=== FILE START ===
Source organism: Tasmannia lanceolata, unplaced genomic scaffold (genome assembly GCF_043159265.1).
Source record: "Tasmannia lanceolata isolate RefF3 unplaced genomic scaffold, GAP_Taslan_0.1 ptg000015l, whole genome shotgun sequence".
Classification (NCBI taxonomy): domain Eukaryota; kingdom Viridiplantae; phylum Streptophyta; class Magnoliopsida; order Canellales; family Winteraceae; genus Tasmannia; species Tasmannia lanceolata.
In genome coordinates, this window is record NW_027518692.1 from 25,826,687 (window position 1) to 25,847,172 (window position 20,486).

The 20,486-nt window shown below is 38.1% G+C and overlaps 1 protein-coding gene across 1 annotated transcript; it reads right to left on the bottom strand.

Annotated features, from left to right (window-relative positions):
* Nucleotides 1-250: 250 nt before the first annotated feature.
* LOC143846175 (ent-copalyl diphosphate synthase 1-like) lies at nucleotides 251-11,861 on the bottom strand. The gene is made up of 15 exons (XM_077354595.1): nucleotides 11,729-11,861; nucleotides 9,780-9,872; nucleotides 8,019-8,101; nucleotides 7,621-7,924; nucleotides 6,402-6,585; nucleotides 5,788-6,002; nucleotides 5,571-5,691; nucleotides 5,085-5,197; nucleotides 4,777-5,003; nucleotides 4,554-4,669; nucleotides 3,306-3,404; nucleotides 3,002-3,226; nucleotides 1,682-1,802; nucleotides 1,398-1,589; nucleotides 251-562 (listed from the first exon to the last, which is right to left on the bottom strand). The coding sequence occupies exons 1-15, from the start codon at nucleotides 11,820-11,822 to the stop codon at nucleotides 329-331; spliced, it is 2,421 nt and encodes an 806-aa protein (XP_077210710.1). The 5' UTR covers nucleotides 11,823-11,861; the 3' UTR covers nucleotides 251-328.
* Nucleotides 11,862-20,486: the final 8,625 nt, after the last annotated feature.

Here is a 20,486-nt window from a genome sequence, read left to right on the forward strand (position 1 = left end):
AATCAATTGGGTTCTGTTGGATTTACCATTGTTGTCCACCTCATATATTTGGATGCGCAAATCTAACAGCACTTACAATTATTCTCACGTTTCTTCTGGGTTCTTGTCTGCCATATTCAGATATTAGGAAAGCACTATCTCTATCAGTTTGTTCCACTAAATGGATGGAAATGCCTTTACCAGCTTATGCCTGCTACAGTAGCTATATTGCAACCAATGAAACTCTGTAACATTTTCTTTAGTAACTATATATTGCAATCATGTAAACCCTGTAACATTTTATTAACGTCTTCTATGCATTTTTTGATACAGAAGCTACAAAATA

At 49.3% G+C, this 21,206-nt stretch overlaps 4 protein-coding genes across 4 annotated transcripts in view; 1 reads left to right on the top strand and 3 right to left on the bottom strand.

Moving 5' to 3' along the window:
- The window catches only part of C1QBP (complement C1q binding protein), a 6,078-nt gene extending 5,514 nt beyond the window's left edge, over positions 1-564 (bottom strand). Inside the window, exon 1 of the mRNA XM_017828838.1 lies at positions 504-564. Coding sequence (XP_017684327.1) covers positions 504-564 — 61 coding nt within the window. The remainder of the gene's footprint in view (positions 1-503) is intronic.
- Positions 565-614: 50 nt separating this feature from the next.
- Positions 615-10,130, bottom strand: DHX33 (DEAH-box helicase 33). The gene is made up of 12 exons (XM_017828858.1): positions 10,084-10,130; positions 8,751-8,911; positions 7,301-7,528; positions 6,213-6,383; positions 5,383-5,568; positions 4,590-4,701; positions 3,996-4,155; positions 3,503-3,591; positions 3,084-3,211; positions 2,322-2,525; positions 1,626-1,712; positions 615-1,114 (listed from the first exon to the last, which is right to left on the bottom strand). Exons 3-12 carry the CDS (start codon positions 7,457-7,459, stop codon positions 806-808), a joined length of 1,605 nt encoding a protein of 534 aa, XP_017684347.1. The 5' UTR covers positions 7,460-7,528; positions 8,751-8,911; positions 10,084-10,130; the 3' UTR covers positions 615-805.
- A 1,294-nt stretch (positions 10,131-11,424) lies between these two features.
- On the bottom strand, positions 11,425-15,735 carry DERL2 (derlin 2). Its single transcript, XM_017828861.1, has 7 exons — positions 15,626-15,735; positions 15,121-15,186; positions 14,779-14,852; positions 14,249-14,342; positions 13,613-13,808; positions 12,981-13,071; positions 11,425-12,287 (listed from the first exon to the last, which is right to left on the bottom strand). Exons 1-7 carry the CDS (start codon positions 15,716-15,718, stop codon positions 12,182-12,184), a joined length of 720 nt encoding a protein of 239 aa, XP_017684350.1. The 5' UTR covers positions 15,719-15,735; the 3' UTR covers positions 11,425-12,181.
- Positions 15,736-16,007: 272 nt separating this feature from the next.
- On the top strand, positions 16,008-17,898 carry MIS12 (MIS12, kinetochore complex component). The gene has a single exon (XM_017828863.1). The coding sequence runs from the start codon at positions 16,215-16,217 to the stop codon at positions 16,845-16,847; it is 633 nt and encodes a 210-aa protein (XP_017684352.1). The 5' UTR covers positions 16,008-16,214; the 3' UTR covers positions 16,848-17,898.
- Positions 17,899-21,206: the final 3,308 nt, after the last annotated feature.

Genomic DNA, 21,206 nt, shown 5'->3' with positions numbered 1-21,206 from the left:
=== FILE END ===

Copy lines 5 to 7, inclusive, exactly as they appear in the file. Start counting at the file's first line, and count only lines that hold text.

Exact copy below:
The 20,486-nt window shown below is 38.1% G+C and overlaps 1 protein-coding gene across 1 annotated transcript; it reads right to left on the bottom strand.

Annotated features, from left to right (window-relative positions):
* Nucleotides 1-250: 250 nt before the first annotated feature.